Tips on Teaching about Africa
Pedagogical Frameworks for Teaching Africa
- Thinking About…Teaching about Africa
A list of key pedagogical concepts and questions that a teacher must ask in preparation for teaching most topics, but especially history and geography
- Decolonial Knowledge and Teaching about Africa.
A list of principles to adopt in your teaching as well as resources to teach about Africa with a decolonial lens.
- “Africa: Myth and Reality” Social Education Article (1994)
A discussion of the importance of undermining myth and cultural fetishization by listening to African voices and discerning facts from fictions.
- “I Didn’t Know There Were Cities in Africa!” Teaching Tolerance Article (2008)
It offers a review of the broad social, cultural, and political implications of viewing Africa stereotypically–critical for when thinking about why teach Africa in the classroom–and a list of detailed suggestions for an anti-biased curricular approach.
- “Repositioning Africa’s Place in the Classroom” Teaching Tolerance Article (2017). This article discusses pedagogical frameworks and proposes educational strategies to address common misconceptions about the African continent.
Developed by Primary Source in collaboration with Boston University’s African Studies Center, the podcast series offers key insights for understanding history, politics, and culture on the continent. In each episode, meet subject-matter experts and teachers who talk about their best approaches for teaching about Africa. Accompanying online resources support further examination of the complexity of various aspects of the continent in K-12 classrooms.
Africa has disparagingly been referred to as the “Dark Continent,” concealing the fullness and diversity of its history, culture, and humanity. This episode begins the process of dispelling stereotypes by listening to under appreciated narratives, showcasing Africa’s vibrancy and global interconnectedness. Hear leading voices push back against the engrained cognitive schemas that have characterized representations of Africa. This episode features Barbara Brown of Boston University’s Africa Studies Center, Amy Lake, teacher at Lee H. Kellogg School, and ten individuals with intimate connections to life and community throughout Africa. The podcast is an invitation to all educators to nurture students’ critical thinking about the ideas society has taught them about Africa.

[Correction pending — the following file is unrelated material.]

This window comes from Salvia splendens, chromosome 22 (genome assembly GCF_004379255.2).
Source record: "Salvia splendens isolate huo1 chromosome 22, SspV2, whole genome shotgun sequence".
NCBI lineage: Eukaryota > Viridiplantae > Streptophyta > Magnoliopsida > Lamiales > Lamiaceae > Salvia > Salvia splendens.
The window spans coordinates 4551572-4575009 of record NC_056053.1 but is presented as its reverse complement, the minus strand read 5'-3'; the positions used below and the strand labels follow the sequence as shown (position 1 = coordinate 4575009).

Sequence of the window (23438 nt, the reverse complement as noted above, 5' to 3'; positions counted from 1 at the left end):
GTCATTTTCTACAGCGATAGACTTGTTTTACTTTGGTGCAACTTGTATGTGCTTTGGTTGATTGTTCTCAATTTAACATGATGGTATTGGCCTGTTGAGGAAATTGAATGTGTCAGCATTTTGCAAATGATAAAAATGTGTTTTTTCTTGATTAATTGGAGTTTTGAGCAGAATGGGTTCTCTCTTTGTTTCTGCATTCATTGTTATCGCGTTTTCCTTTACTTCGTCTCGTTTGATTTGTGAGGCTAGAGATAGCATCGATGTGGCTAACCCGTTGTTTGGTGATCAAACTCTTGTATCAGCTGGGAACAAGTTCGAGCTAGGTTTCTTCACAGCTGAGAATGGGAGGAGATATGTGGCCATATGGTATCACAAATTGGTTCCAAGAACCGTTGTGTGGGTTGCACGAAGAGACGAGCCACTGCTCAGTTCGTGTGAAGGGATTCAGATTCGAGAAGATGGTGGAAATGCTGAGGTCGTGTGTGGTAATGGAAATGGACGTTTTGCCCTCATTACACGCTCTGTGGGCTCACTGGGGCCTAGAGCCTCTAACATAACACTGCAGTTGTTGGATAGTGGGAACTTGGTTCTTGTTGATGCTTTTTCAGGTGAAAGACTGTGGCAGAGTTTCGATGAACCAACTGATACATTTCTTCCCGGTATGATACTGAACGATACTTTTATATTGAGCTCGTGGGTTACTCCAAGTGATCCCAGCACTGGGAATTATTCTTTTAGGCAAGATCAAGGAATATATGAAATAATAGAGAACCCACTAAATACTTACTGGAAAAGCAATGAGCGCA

Hear about Africa’s global connections that span millennia and have resulted in the development of sophisticated trade networks and cultural hybridity. Featuring Carina Ray, Associate Professor of Africa and African American Studies at Brandeis University, and Kristen Strobel, social studies teacher at Lexington High School, this episode examines two global systems of movement and exchange. Learn the fascinating history of the transport of material culture and goods in the Indian Ocean World and the transatlantic slave trade in the Atlantic World.
Art and culture often are deep expressions of identity and politics. In various contexts in Africa, music has been a potent instrument of social movements. Featuring Bode Omojola, Five College Professor of Music, and Nathaniel Braddock, musician & teacher, this episode explores recent historical and contemporary examples of protest music throughout Africa. It highlights how musicians in social movements expressed their anticolonial, antiapartheid, and anti-corruption sentiments through music.
African decolonization has a complex history, involving resistance against and liberation from European colonial subjugation. In this episode, we examine the political and cultural interplay between race, resistance, and decolonization across Africa while considering ways to teach about racism in classrooms today.